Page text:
Auto industry executives gathering this week for the Paris Motor Show see plenty of reasons to worry: from global trade tensions to challenges posed by e-cars and stringent emissions targets. Janelle Dumalaon reports.The biennial Paris Motor Show is opening its doors to the public for the 120th time on Thursday. Close to 50 automakers are using the event in the French capital to present their cutting-edge concept cars and compete for the affections of car lovers worldwide.
The Paris Motor Show alternates every year with the Frankfurt Motor Show. And just like its sister event in Germany, it's meant to be a display of might for the global automotive industry. Despite being one of Europe's biggest auto expos, the Paris Motor Show this year seems much smaller than in the past.
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A few signs point to the diminished enthusiasm for the show, including the relative ease of finding accommodation near the venue and more space to breathe at the display pavilions, which in years past burst at the seams. Also, faced with reluctance of some industry giants to spend millions of euros on marketing, organizers had to cut back the show's length to just 11 days, from the customary 16.
But perhaps the most telling of all was the absence of 18 brands, including the Volkswagen Group's core brand, as well as Ford, Nissan, Lamborghini and Opel. Motor shows are fighting to stay relevant in the face of a plethora of modern marketing options for carmakers.
But to those who decided to come to Paris, the absence of others could have meant a bigger stage to present their best bets for the future. Indeed, concepts like Renault self-driving luxury lounge EZ Ultimo, and DS' asymmetrical, spacecraft-like X E-Tense did receive their fare share of attention during the press day, alongside updates to older favorites like BMW's new 3 series.
One brand-new automaker even used the Paris Motor Show as its launching pad. VinFast, Vietnam's first major carmaker, unveiled its first ever models in the French capital, the Lux A2.0 and Lux SA2.0, a sedan and an SUV respectively.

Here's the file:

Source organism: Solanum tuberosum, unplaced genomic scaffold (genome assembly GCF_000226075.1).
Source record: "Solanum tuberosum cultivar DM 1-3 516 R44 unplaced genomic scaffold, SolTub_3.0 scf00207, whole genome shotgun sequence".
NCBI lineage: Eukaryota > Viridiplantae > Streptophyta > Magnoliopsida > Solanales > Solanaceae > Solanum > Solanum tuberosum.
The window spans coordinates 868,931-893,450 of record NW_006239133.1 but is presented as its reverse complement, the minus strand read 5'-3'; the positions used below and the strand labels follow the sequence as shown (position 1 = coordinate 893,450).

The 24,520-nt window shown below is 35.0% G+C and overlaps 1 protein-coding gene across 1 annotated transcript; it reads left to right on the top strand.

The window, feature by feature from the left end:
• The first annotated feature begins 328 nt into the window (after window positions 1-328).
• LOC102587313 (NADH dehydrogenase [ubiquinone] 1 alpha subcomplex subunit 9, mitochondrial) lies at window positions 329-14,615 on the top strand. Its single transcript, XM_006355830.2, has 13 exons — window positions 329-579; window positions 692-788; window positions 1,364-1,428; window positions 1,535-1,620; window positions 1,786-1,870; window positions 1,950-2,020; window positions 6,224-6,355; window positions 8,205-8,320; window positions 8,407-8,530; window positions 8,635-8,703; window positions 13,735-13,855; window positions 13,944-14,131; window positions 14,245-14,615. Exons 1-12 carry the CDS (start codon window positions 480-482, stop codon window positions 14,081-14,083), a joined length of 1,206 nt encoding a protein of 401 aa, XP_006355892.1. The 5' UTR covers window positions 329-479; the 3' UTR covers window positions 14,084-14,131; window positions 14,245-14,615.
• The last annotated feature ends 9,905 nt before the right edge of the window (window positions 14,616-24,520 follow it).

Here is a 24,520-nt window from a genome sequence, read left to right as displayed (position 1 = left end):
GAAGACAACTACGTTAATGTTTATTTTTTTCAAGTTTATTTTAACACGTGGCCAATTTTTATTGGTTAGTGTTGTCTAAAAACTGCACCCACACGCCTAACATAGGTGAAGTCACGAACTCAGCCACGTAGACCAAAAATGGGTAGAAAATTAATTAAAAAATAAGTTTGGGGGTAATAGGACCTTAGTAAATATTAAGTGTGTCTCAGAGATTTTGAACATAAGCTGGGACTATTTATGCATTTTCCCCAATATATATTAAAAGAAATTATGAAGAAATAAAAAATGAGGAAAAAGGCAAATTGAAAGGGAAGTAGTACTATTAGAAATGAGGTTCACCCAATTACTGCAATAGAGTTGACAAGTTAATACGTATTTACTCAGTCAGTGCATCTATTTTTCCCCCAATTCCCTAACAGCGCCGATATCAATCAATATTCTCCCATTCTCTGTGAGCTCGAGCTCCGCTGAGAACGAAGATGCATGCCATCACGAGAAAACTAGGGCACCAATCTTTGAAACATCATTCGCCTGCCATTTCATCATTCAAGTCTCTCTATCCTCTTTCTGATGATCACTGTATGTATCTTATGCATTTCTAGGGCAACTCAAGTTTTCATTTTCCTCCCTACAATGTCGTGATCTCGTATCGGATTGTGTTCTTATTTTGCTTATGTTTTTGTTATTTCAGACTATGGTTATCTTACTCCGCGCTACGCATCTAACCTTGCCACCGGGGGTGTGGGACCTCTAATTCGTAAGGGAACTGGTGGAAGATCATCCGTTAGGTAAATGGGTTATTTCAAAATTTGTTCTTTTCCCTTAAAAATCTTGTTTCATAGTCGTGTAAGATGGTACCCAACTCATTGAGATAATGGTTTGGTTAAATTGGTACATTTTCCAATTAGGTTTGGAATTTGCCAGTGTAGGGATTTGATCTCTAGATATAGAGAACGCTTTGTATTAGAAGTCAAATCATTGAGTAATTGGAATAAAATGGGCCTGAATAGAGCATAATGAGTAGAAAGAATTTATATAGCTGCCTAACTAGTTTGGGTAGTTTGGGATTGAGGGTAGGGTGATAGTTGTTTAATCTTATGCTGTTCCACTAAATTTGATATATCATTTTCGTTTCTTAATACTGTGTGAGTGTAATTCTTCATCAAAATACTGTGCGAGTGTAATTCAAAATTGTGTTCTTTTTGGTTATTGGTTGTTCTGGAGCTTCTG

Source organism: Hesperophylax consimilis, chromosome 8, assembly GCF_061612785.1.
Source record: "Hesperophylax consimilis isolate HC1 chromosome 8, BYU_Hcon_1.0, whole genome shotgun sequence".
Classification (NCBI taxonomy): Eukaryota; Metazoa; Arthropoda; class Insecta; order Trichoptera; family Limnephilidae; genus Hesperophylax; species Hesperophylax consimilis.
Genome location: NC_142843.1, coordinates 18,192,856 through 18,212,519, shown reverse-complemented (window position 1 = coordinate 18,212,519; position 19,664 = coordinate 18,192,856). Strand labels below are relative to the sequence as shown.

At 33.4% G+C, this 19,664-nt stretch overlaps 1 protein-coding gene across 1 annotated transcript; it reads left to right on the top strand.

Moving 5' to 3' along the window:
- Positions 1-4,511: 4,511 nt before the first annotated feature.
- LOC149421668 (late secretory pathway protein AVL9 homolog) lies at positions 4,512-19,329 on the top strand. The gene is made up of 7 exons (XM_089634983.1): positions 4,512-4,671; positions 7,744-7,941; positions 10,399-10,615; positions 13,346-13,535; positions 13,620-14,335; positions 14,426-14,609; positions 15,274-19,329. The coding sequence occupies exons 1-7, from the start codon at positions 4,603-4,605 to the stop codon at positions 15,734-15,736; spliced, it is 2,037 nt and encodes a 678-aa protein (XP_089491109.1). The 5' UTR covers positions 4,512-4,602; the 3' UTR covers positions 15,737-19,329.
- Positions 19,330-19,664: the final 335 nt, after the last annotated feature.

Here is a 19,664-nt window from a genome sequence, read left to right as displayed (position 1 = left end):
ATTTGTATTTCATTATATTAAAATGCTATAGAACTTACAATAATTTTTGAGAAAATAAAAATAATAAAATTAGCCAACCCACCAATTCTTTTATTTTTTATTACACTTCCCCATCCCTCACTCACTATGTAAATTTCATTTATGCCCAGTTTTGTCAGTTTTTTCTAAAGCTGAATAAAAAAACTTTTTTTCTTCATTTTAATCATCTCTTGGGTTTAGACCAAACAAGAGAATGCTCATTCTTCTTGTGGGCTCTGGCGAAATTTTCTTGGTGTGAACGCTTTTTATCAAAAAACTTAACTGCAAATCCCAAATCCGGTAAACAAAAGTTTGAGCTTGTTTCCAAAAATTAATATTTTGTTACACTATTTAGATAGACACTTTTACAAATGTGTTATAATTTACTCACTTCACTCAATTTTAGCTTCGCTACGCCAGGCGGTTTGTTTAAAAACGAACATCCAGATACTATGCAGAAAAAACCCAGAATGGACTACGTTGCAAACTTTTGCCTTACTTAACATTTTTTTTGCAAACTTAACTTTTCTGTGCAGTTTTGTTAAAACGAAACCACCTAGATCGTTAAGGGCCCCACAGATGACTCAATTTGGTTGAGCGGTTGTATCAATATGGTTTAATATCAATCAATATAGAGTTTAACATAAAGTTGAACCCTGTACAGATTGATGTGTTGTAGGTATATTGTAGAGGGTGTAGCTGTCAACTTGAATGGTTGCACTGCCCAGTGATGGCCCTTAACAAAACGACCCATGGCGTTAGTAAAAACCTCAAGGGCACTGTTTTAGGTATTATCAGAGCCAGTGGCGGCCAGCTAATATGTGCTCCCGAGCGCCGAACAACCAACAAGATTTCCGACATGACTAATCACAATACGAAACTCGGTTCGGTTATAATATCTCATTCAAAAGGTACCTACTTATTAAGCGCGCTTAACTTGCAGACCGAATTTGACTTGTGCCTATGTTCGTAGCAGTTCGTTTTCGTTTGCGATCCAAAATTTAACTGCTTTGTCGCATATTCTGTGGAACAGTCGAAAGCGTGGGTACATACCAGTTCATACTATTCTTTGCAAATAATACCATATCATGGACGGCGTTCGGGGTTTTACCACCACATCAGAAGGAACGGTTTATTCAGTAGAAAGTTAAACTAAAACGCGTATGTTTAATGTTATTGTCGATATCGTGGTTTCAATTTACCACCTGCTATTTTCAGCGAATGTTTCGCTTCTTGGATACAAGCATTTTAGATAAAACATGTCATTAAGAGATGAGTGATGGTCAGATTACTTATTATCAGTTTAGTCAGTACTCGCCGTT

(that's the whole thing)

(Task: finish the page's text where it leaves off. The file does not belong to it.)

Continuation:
Wave of worries
The pressing issues of the day, however, made carmakers struggle to sell their visions of tomorrow. The increasing likelihood of a disorderly Brexit wreaking havoc on European supply chains hangs heavy in the air.
Another worry is the still-present fear of US tariffs on European cars, and the challenge mounted by new mobility companies like Waymo and Uber to the traditional car-making business.
Developments over the past couple of days reflect the troubled times faced by global automakers. The German government, for instance, has hammered out a plan to resolve the three-year saga of the diesel emissions cheating scandal, handing carmakers a hefty bill. That's put the likes of BMW in the ironic position of having to defend its diesels from its glittering stand in Paris where the company put its newest e-cars on display.
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"For us it's very clear, we have had the cleanest diesels on the market, external studies have proven that," BMW development chief Klaus Fröhlich told DW. "We support software updates, we are also prepared to support the renewal of the fleet, as the German car fleet is one of the oldest in Europe," he said. However, he added, "we do not support hardware updates."
The industry also faces other headwinds. The European parliament on Wednesday agreed to press for a cut in CO2 emissions from new cars and vans by 40 percent by 2030 compared to 2020 levels – a more ambitious target than that sought by the European Commission and the auto industry.
Under proposals put forward by the commission last year, that target would be lowered by 30 percent by 2030. Carmakers have argued that the goal is too ambitious, while environmental groups have pushed for a greater reduction.
The goal set by the EU parliament will still have to be finalized in negotiations with the national governments of member states, which are expected to agree on their negotiating position next week.
But the ambitious reduction goals — even potentially watered down — are enough to worry carmakers, who forecast job losses and major industry disruption as a result.
It's not without irony that the host country for the Paris Motor Show is also one of the EU states seeking deeper reductions. Its capital was one of the first cities where the local government announced an upcoming ban on diesel and petrol cars from its city center. And to Christophe Najdovski, Paris' deputy mayor for transport, replacing those cars with electric vehicles isn't the answer either. To him, it's not just about the kinds of cars, but the cars themselves.
"We have to make the carmakers understand that we can't allow the space for cars that we did in the past," said Najdovski. "We can't do it today. We have to share the public space with other users, like pedestrians and cyclists."
Nobody is debating the continued existence of cars and car shows. But challenges from markets and regulators alike are triggering a rethink across the automotive sector. The Paris Motor Show could well continue for another 120 years. But like the industry itself, it will likely have to change.